Woodworking book recommendations??

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Forum topic by bues0022 posted 12-16-2009 06:29 AM 1718 views 0 times favorited 14 replies Add to Favorites Watch
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250 posts in 3613 days

12-16-2009 06:29 AM

I’m a relative newbie with woodworking. I am able to hack-and-slice a project together pretty well, but I think it’s about time I figure out some more proper ways to do things. What is a good woodworking book that will help me learn, but not be just a waste of money? I was at Barne’s and Noble today and they had some, but I didn’t know which ones would be worthwhile and which ones just look good on the bookshelf. For example, some books had a majority of the book dedicated to just wood types, and though this is cool, can’t I just google this information? Others were more dedicated to plans, and I tend to make my plans for my own projects – or I’ll look up plans for something I want to make. I don’t see myself making a dozen things from the same book. Suggestions?

-- Ryan -- Bristow, VA

14 replies so far

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Mark Shymanski

5623 posts in 4166 days

#1 posted 12-16-2009 06:37 AM

You may want to check out the forty some odd review of books here at LJs. There is a wealth of information here, at one point one LJ recommended we compile all the wisdom deposited here and create a book….who knows that LJ may actually be doing it? That’s a book I think I’d buy!

-- "Checking for square? What madness is this! The cabinet is square because I will it to be so!" Jeremy Greiner LJ Topic#20953 2011 Feb 2

View TopamaxSurvivor's profile


18639 posts in 4129 days

#2 posted 12-16-2009 07:08 AM

Nick Engler’s Woodworking Wisdom is the only book you’ll need for general purpose woodworking.

-- Bob in WW ~ "some old things are lovely, warm still with life ... of the forgotten men who made them." - D.H. Lawrence

View WayneC's profile


14358 posts in 4551 days

#3 posted 12-16-2009 07:19 AM

What type of woodworking are you planning to do? Do you have your shop set up?

Also, take a look at Lots of woodworking books there….

-- We must guard our enthusiasm as we would our life - James Krenov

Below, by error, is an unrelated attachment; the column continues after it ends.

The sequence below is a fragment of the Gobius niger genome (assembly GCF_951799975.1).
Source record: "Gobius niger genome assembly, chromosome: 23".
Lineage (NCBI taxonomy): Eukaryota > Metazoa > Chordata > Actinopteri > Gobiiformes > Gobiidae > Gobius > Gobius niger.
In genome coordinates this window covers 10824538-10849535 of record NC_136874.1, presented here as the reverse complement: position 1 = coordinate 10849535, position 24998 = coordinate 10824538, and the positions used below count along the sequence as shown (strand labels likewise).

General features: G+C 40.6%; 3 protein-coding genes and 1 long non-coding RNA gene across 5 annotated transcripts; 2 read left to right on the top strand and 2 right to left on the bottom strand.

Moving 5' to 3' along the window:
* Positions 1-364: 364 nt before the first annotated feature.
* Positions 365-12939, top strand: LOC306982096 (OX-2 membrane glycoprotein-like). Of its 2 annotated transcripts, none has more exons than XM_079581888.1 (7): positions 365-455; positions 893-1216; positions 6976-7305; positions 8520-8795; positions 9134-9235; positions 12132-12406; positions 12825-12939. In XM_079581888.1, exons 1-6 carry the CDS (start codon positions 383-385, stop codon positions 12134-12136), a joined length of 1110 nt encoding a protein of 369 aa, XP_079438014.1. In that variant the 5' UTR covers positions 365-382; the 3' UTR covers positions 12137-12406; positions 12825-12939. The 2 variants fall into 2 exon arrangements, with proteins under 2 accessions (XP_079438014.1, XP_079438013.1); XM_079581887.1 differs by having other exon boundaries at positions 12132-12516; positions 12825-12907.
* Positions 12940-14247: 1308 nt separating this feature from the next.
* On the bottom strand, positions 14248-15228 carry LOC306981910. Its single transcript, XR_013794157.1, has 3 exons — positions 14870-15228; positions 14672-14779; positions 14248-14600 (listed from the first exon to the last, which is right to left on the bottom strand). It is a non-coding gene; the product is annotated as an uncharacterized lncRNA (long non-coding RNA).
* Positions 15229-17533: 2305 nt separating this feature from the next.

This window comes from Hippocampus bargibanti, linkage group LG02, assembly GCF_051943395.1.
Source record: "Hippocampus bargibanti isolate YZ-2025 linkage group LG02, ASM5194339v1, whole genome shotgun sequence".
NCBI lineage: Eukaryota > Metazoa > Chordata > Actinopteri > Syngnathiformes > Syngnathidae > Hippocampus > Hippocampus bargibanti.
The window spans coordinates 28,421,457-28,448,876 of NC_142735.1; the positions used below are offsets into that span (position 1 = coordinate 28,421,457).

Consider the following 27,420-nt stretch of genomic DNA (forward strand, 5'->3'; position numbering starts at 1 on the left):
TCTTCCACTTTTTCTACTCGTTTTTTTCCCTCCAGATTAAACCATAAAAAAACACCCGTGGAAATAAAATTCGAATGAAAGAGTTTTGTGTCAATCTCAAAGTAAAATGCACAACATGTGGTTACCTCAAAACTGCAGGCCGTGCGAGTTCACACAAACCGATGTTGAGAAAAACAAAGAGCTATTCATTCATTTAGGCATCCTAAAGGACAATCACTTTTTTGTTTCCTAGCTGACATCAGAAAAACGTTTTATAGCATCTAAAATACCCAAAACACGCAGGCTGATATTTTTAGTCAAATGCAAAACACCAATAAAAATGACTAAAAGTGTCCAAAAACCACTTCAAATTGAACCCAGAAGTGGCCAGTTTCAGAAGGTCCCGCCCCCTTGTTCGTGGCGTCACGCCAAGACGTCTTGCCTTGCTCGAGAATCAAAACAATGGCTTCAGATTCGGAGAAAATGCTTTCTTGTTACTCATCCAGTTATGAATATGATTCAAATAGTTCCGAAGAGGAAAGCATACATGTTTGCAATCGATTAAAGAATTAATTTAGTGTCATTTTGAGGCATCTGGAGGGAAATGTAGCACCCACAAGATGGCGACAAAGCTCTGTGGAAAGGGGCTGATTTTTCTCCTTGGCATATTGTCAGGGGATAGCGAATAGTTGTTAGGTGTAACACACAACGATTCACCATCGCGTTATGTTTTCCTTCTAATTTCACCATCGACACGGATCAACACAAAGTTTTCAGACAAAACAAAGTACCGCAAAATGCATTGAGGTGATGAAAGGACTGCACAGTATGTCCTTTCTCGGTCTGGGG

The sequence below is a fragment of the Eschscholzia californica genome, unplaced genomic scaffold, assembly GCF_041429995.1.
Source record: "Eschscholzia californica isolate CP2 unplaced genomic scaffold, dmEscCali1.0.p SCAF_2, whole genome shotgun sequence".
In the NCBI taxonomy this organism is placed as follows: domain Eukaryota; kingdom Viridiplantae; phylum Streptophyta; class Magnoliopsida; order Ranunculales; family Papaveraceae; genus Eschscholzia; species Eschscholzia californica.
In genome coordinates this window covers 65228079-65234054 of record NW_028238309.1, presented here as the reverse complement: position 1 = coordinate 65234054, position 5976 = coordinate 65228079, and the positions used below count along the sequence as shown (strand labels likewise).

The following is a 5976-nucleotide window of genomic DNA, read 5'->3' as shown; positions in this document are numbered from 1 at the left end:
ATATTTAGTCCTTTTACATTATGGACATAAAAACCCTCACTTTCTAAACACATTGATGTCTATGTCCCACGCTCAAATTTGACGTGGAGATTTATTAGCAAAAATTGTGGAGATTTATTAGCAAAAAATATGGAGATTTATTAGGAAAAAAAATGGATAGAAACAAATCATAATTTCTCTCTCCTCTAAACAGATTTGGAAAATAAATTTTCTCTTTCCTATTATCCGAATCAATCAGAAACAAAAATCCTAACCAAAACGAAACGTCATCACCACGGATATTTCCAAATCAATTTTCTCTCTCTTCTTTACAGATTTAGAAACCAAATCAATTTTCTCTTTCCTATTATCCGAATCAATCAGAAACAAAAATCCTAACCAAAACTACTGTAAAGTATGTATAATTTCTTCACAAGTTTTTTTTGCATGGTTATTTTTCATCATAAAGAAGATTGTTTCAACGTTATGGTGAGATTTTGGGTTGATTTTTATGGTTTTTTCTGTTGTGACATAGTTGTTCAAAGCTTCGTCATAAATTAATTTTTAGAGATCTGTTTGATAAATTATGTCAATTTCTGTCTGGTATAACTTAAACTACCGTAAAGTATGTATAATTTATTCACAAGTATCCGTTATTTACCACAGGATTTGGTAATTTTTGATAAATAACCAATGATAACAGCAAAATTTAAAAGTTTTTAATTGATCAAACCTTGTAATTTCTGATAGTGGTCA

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250 posts in 3613 days

#4 posted 12-16-2009 04:04 PM

In reverse order….My shop is basically set up, but I don’t have much for equipment. Table saw, band saw, router, and hand tools. I get tools as I go along and convince my wife that I NEED something :) Since I don’t have much for equipment I’m going to do more simple projects – small boxes, cutting boards, who knows. I’ve looked through some of the reviews already, but didn’t know if there was one that stuck out more than the others for quality.

-- Ryan -- Bristow, VA

View knotscott's profile


8302 posts in 3829 days

#5 posted 12-16-2009 04:14 PM

There’s a guy who frequents many of these forums named Tom Hintz who’s developed a very useful website, and wrote a book that I found to be a very good read. He touches on what tools are best suited for certain tasks, cutters & blades, shop layout, shop electrical, wood selection, joinery, finishing, safety, basic skills, tips, and many other topics.

The New Woodworker

-- Happiness is like wetting your pants...everyone can see it, but only you can feel the warmth....

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207 posts in 3852 days

#6 posted 12-16-2009 10:42 PM

Rumor is that this Hintz guy si cute also. But maybe that’s just my Mother…
My site and book are aimed at the new woodworker but the site has sort of gotten away on me and now caters to anyone that likes woodworking. It does still have lots of info aimed at the newer woodworkers though. I really do try to keep everyone in mind when creating the materials for the site.